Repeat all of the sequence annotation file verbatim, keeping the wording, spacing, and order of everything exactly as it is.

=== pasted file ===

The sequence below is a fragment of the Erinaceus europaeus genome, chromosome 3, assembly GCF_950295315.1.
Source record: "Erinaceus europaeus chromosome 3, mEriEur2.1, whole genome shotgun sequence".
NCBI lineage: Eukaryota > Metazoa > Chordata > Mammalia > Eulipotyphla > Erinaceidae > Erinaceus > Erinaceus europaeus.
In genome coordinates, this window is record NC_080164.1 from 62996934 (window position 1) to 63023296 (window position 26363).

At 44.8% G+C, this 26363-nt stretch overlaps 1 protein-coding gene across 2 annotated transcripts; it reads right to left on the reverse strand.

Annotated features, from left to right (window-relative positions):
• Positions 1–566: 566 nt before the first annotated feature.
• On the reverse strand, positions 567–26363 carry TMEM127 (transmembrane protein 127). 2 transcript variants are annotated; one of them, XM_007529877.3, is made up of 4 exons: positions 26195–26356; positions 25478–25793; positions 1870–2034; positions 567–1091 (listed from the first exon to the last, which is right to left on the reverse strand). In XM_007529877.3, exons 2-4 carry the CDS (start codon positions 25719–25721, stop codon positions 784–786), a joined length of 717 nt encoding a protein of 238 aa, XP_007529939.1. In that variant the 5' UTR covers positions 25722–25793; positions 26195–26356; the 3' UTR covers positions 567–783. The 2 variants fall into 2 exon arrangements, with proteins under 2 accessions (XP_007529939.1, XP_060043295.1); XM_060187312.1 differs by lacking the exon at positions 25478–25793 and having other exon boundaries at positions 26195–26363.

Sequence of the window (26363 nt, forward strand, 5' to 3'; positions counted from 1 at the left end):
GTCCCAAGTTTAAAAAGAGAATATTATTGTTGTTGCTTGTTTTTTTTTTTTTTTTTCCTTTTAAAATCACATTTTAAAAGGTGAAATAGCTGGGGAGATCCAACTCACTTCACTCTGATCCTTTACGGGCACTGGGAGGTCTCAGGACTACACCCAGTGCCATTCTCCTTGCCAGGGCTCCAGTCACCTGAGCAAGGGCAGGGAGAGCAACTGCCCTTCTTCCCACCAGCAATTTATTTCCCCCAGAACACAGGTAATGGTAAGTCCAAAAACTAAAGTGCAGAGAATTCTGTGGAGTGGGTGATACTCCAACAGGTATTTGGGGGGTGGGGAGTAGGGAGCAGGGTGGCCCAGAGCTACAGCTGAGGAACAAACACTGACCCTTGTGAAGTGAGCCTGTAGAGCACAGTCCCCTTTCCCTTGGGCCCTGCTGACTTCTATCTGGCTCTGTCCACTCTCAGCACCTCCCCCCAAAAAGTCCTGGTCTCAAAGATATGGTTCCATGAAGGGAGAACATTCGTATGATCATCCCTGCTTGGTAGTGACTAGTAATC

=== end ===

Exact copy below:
The sequence below is a fragment of the Erinaceus europaeus genome, chromosome 3, assembly GCF_950295315.1.
Source record: "Erinaceus europaeus chromosome 3, mEriEur2.1, whole genome shotgun sequence".
NCBI lineage: Eukaryota > Metazoa > Chordata > Mammalia > Eulipotyphla > Erinaceidae > Erinaceus > Erinaceus europaeus.
In genome coordinates, this window is record NC_080164.1 from 62996934 (window position 1) to 63023296 (window position 26363).

At 44.8% G+C, this 26363-nt stretch overlaps 1 protein-coding gene across 2 annotated transcripts; it reads right to left on the reverse strand.

Annotated features, from left to right (window-relative positions):
• Positions 1–566: 566 nt before the first annotated feature.
• On the reverse strand, positions 567–26363 carry TMEM127 (transmembrane protein 127). 2 transcript variants are annotated; one of them, XM_007529877.3, is made up of 4 exons: positions 26195–26356; positions 25478–25793; positions 1870–2034; positions 567–1091 (listed from the first exon to the last, which is right to left on the reverse strand). In XM_007529877.3, exons 2-4 carry the CDS (start codon positions 25719–25721, stop codon positions 784–786), a joined length of 717 nt encoding a protein of 238 aa, XP_007529939.1. In that variant the 5' UTR covers positions 25722–25793; positions 26195–26356; the 3' UTR covers positions 567–783. The 2 variants fall into 2 exon arrangements, with proteins under 2 accessions (XP_007529939.1, XP_060043295.1); XM_060187312.1 differs by lacking the exon at positions 25478–25793 and having other exon boundaries at positions 26195–26363.

Sequence of the window (26363 nt, forward strand, 5' to 3'; positions counted from 1 at the left end):
GTCCCAAGTTTAAAAAGAGAATATTATTGTTGTTGCTTGTTTTTTTTTTTTTTTTTCCTTTTAAAATCACATTTTAAAAGGTGAAATAGCTGGGGAGATCCAACTCACTTCACTCTGATCCTTTACGGGCACTGGGAGGTCTCAGGACTACACCCAGTGCCATTCTCCTTGCCAGGGCTCCAGTCACCTGAGCAAGGGCAGGGAGAGCAACTGCCCTTCTTCCCACCAGCAATTTATTTCCCCCAGAACACAGGTAATGGTAAGTCCAAAAACTAAAGTGCAGAGAATTCTGTGGAGTGGGTGATACTCCAACAGGTATTTGGGGGGTGGGGAGTAGGGAGCAGGGTGGCCCAGAGCTACAGCTGAGGAACAAACACTGACCCTTGTGAAGTGAGCCTGTAGAGCACAGTCCCCTTTCCCTTGGGCCCTGCTGACTTCTATCTGGCTCTGTCCACTCTCAGCACCTCCCCCCAAAAAGTCCTGGTCTCAAAGATATGGTTCCATGAAGGGAGAACATTCGTATGATCATCCCTGCTTGGTAGTGACTAGTAATC